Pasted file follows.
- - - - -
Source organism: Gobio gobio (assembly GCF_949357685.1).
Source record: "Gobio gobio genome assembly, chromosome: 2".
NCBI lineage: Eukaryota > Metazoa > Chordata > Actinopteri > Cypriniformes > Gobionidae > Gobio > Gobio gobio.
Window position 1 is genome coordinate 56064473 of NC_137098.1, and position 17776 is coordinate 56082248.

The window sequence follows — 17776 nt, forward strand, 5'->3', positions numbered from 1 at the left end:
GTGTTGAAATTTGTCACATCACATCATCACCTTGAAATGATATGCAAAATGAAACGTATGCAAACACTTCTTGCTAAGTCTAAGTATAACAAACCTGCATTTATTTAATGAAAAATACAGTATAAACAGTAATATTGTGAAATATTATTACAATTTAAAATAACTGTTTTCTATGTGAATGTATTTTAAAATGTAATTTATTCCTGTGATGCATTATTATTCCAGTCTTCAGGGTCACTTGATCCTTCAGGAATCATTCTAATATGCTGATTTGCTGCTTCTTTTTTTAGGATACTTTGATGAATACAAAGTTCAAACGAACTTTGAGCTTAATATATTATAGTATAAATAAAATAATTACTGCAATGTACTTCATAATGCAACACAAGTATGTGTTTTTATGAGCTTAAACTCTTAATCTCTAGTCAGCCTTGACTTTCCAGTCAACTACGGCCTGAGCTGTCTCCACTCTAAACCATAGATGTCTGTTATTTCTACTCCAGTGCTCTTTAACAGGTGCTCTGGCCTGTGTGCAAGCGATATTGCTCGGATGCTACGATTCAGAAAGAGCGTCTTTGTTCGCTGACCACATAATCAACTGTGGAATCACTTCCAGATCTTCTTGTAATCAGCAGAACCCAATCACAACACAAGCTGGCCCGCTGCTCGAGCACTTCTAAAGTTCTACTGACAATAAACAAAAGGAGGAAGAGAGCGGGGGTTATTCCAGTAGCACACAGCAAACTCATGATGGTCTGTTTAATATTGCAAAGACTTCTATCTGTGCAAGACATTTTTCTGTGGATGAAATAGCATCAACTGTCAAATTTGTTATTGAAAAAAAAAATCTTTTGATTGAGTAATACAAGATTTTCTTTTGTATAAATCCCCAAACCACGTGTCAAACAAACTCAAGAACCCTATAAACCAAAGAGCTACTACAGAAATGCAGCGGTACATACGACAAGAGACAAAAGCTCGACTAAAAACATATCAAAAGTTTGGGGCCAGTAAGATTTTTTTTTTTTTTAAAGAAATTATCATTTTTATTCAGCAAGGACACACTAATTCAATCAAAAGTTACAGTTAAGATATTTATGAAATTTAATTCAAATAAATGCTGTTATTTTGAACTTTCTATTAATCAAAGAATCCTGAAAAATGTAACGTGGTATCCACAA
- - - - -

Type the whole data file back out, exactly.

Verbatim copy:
Source organism: Gobio gobio (assembly GCF_949357685.1).
Source record: "Gobio gobio genome assembly, chromosome: 2".
NCBI lineage: Eukaryota > Metazoa > Chordata > Actinopteri > Cypriniformes > Gobionidae > Gobio > Gobio gobio.
Window position 1 is genome coordinate 56064473 of NC_137098.1, and position 17776 is coordinate 56082248.

The window sequence follows — 17776 nt, forward strand, 5'->3', positions numbered from 1 at the left end:
GTGTTGAAATTTGTCACATCACATCATCACCTTGAAATGATATGCAAAATGAAACGTATGCAAACACTTCTTGCTAAGTCTAAGTATAACAAACCTGCATTTATTTAATGAAAAATACAGTATAAACAGTAATATTGTGAAATATTATTACAATTTAAAATAACTGTTTTCTATGTGAATGTATTTTAAAATGTAATTTATTCCTGTGATGCATTATTATTCCAGTCTTCAGGGTCACTTGATCCTTCAGGAATCATTCTAATATGCTGATTTGCTGCTTCTTTTTTTAGGATACTTTGATGAATACAAAGTTCAAACGAACTTTGAGCTTAATATATTATAGTATAAATAAAATAATTACTGCAATGTACTTCATAATGCAACACAAGTATGTGTTTTTATGAGCTTAAACTCTTAATCTCTAGTCAGCCTTGACTTTCCAGTCAACTACGGCCTGAGCTGTCTCCACTCTAAACCATAGATGTCTGTTATTTCTACTCCAGTGCTCTTTAACAGGTGCTCTGGCCTGTGTGCAAGCGATATTGCTCGGATGCTACGATTCAGAAAGAGCGTCTTTGTTCGCTGACCACATAATCAACTGTGGAATCACTTCCAGATCTTCTTGTAATCAGCAGAACCCAATCACAACACAAGCTGGCCCGCTGCTCGAGCACTTCTAAAGTTCTACTGACAATAAACAAAAGGAGGAAGAGAGCGGGGGTTATTCCAGTAGCACACAGCAAACTCATGATGGTCTGTTTAATATTGCAAAGACTTCTATCTGTGCAAGACATTTTTCTGTGGATGAAATAGCATCAACTGTCAAATTTGTTATTGAAAAAAAAAATCTTTTGATTGAGTAATACAAGATTTTCTTTTGTATAAATCCCCAAACCACGTGTCAAACAAACTCAAGAACCCTATAAACCAAAGAGCTACTACAGAAATGCAGCGGTACATACGACAAGAGACAAAAGCTCGACTAAAAACATATCAAAAGTTTGGGGCCAGTAAGATTTTTTTTTTTTTTAAAGAAATTATCATTTTTATTCAGCAAGGACACACTAATTCAATCAAAAGTTACAGTTAAGATATTTATGAAATTTAATTCAAATAAATGCTGTTATTTTGAACTTTCTATTAATCAAAGAATCCTGAAAAATGTAACGTGGTATCCACAA